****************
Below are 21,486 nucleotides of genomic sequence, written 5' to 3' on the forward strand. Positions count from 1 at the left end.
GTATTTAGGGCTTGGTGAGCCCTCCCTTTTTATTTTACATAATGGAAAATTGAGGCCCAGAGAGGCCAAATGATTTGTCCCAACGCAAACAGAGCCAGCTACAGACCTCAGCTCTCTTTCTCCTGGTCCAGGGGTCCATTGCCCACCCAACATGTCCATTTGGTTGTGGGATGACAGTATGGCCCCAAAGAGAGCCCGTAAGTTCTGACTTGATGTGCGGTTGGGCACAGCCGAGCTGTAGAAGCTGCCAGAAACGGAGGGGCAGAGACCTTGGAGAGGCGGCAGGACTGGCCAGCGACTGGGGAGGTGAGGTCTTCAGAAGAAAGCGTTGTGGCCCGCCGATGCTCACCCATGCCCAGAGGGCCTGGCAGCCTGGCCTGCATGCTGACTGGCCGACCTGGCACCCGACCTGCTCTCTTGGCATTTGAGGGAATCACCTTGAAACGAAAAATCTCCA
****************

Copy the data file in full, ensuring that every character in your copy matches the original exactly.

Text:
Below are 21,486 nucleotides of genomic sequence, written 5' to 3' on the forward strand. Positions count from 1 at the left end.
GTATTTAGGGCTTGGTGAGCCCTCCCTTTTTATTTTACATAATGGAAAATTGAGGCCCAGAGAGGCCAAATGATTTGTCCCAACGCAAACAGAGCCAGCTACAGACCTCAGCTCTCTTTCTCCTGGTCCAGGGGTCCATTGCCCACCCAACATGTCCATTTGGTTGTGGGATGACAGTATGGCCCCAAAGAGAGCCCGTAAGTTCTGACTTGATGTGCGGTTGGGCACAGCCGAGCTGTAGAAGCTGCCAGAAACGGAGGGGCAGAGACCTTGGAGAGGCGGCAGGACTGGCCAGCGACTGGGGAGGTGAGGTCTTCAGAAGAAAGCGTTGTGGCCCGCCGATGCTCACCCATGCCCAGAGGGCCTGGCAGCCTGGCCTGCATGCTGACTGGCCGACCTGGCACCCGACCTGCTCTCTTGGCATTTGAGGGAATCACCTTGAAACGAAAAATCTCCA